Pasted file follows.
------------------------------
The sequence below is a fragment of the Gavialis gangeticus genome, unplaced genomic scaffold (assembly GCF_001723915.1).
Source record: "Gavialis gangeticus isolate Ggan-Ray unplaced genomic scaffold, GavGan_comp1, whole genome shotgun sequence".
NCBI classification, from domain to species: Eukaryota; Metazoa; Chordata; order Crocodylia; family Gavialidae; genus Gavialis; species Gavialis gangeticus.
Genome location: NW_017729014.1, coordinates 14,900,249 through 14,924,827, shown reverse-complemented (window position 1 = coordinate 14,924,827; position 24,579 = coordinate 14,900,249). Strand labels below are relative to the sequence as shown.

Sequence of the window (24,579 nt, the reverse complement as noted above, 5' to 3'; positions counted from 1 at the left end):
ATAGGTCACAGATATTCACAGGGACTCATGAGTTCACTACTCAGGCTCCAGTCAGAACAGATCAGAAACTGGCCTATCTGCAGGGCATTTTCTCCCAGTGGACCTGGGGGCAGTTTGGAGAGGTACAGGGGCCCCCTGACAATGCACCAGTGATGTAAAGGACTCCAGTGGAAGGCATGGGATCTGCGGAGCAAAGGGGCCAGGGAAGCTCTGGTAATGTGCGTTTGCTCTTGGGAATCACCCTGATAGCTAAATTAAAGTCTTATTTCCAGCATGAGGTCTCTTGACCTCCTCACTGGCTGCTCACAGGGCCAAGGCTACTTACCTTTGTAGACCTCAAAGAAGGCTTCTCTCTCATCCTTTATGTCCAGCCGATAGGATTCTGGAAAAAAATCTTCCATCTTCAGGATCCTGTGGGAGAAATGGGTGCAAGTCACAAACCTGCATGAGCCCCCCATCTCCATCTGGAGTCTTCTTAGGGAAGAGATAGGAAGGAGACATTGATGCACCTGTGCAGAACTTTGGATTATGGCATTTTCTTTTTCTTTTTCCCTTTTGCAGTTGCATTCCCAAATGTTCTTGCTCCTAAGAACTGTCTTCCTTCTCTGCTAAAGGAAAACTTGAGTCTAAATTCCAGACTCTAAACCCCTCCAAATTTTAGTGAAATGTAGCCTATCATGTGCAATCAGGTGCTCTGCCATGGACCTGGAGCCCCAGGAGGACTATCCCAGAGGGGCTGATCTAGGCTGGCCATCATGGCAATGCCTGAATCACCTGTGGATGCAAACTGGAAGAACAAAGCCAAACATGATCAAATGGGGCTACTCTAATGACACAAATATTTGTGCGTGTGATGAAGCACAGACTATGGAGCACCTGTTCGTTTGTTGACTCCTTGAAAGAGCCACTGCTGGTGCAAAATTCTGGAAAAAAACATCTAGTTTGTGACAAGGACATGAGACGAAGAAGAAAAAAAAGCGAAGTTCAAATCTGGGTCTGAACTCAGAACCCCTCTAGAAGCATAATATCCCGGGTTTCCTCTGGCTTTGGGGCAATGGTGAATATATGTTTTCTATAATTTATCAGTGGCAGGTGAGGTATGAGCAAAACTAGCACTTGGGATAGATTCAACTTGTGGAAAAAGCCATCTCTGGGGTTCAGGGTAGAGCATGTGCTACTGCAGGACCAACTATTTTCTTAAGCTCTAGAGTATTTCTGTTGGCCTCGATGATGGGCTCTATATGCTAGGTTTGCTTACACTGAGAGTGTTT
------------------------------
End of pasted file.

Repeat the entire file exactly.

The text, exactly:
The sequence below is a fragment of the Gavialis gangeticus genome, unplaced genomic scaffold (assembly GCF_001723915.1).
Source record: "Gavialis gangeticus isolate Ggan-Ray unplaced genomic scaffold, GavGan_comp1, whole genome shotgun sequence".
NCBI classification, from domain to species: Eukaryota; Metazoa; Chordata; order Crocodylia; family Gavialidae; genus Gavialis; species Gavialis gangeticus.
Genome location: NW_017729014.1, coordinates 14,900,249 through 14,924,827, shown reverse-complemented (window position 1 = coordinate 14,924,827; position 24,579 = coordinate 14,900,249). Strand labels below are relative to the sequence as shown.

Sequence of the window (24,579 nt, the reverse complement as noted above, 5' to 3'; positions counted from 1 at the left end):
ATAGGTCACAGATATTCACAGGGACTCATGAGTTCACTACTCAGGCTCCAGTCAGAACAGATCAGAAACTGGCCTATCTGCAGGGCATTTTCTCCCAGTGGACCTGGGGGCAGTTTGGAGAGGTACAGGGGCCCCCTGACAATGCACCAGTGATGTAAAGGACTCCAGTGGAAGGCATGGGATCTGCGGAGCAAAGGGGCCAGGGAAGCTCTGGTAATGTGCGTTTGCTCTTGGGAATCACCCTGATAGCTAAATTAAAGTCTTATTTCCAGCATGAGGTCTCTTGACCTCCTCACTGGCTGCTCACAGGGCCAAGGCTACTTACCTTTGTAGACCTCAAAGAAGGCTTCTCTCTCATCCTTTATGTCCAGCCGATAGGATTCTGGAAAAAAATCTTCCATCTTCAGGATCCTGTGGGAGAAATGGGTGCAAGTCACAAACCTGCATGAGCCCCCCATCTCCATCTGGAGTCTTCTTAGGGAAGAGATAGGAAGGAGACATTGATGCACCTGTGCAGAACTTTGGATTATGGCATTTTCTTTTTCTTTTTCCCTTTTGCAGTTGCATTCCCAAATGTTCTTGCTCCTAAGAACTGTCTTCCTTCTCTGCTAAAGGAAAACTTGAGTCTAAATTCCAGACTCTAAACCCCTCCAAATTTTAGTGAAATGTAGCCTATCATGTGCAATCAGGTGCTCTGCCATGGACCTGGAGCCCCAGGAGGACTATCCCAGAGGGGCTGATCTAGGCTGGCCATCATGGCAATGCCTGAATCACCTGTGGATGCAAACTGGAAGAACAAAGCCAAACATGATCAAATGGGGCTACTCTAATGACACAAATATTTGTGCGTGTGATGAAGCACAGACTATGGAGCACCTGTTCGTTTGTTGACTCCTTGAAAGAGCCACTGCTGGTGCAAAATTCTGGAAAAAAACATCTAGTTTGTGACAAGGACATGAGACGAAGAAGAAAAAAAAGCGAAGTTCAAATCTGGGTCTGAACTCAGAACCCCTCTAGAAGCATAATATCCCGGGTTTCCTCTGGCTTTGGGGCAATGGTGAATATATGTTTTCTATAATTTATCAGTGGCAGGTGAGGTATGAGCAAAACTAGCACTTGGGATAGATTCAACTTGTGGAAAAAGCCATCTCTGGGGTTCAGGGTAGAGCATGTGCTACTGCAGGACCAACTATTTTCTTAAGCTCTAGAGTATTTCTGTTGGCCTCGATGATGGGCTCTATATGCTAGGTTTGCTTACACTGAGAGTGTTT